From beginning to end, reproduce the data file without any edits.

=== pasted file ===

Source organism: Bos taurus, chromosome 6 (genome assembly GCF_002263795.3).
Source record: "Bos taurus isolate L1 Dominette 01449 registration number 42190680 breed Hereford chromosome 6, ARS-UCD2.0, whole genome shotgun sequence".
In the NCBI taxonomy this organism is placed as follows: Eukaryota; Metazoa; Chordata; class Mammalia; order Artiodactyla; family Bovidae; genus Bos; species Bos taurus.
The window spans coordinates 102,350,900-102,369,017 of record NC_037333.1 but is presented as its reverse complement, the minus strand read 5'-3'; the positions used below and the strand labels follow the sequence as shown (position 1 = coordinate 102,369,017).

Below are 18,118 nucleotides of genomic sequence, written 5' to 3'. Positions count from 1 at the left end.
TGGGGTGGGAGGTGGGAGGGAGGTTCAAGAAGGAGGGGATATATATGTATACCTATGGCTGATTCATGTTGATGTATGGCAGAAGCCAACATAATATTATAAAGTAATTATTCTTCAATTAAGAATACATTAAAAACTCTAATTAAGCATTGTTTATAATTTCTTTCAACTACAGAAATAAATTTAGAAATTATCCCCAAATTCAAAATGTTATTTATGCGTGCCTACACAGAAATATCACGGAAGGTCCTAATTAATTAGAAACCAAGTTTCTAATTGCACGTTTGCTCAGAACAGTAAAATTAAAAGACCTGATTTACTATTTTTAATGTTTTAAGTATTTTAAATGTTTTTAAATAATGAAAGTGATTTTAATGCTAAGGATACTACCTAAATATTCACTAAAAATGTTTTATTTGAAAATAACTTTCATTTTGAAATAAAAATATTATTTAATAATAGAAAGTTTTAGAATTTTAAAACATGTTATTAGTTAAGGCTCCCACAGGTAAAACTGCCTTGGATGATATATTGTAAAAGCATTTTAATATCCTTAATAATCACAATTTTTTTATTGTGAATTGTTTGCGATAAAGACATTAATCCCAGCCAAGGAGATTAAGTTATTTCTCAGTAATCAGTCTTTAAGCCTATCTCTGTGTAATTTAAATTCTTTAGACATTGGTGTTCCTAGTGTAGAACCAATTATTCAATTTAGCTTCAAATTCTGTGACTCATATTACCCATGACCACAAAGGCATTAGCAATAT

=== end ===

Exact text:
Source organism: Bos taurus, chromosome 6 (genome assembly GCF_002263795.3).
Source record: "Bos taurus isolate L1 Dominette 01449 registration number 42190680 breed Hereford chromosome 6, ARS-UCD2.0, whole genome shotgun sequence".
In the NCBI taxonomy this organism is placed as follows: Eukaryota; Metazoa; Chordata; class Mammalia; order Artiodactyla; family Bovidae; genus Bos; species Bos taurus.
The window spans coordinates 102,350,900-102,369,017 of record NC_037333.1 but is presented as its reverse complement, the minus strand read 5'-3'; the positions used below and the strand labels follow the sequence as shown (position 1 = coordinate 102,369,017).

Below are 18,118 nucleotides of genomic sequence, written 5' to 3'. Positions count from 1 at the left end.
TGGGGTGGGAGGTGGGAGGGAGGTTCAAGAAGGAGGGGATATATATGTATACCTATGGCTGATTCATGTTGATGTATGGCAGAAGCCAACATAATATTATAAAGTAATTATTCTTCAATTAAGAATACATTAAAAACTCTAATTAAGCATTGTTTATAATTTCTTTCAACTACAGAAATAAATTTAGAAATTATCCCCAAATTCAAAATGTTATTTATGCGTGCCTACACAGAAATATCACGGAAGGTCCTAATTAATTAGAAACCAAGTTTCTAATTGCACGTTTGCTCAGAACAGTAAAATTAAAAGACCTGATTTACTATTTTTAATGTTTTAAGTATTTTAAATGTTTTTAAATAATGAAAGTGATTTTAATGCTAAGGATACTACCTAAATATTCACTAAAAATGTTTTATTTGAAAATAACTTTCATTTTGAAATAAAAATATTATTTAATAATAGAAAGTTTTAGAATTTTAAAACATGTTATTAGTTAAGGCTCCCACAGGTAAAACTGCCTTGGATGATATATTGTAAAAGCATTTTAATATCCTTAATAATCACAATTTTTTTATTGTGAATTGTTTGCGATAAAGACATTAATCCCAGCCAAGGAGATTAAGTTATTTCTCAGTAATCAGTCTTTAAGCCTATCTCTGTGTAATTTAAATTCTTTAGACATTGGTGTTCCTAGTGTAGAACCAATTATTCAATTTAGCTTCAAATTCTGTGACTCATATTACCCATGACCACAAAGGCATTAGCAATAT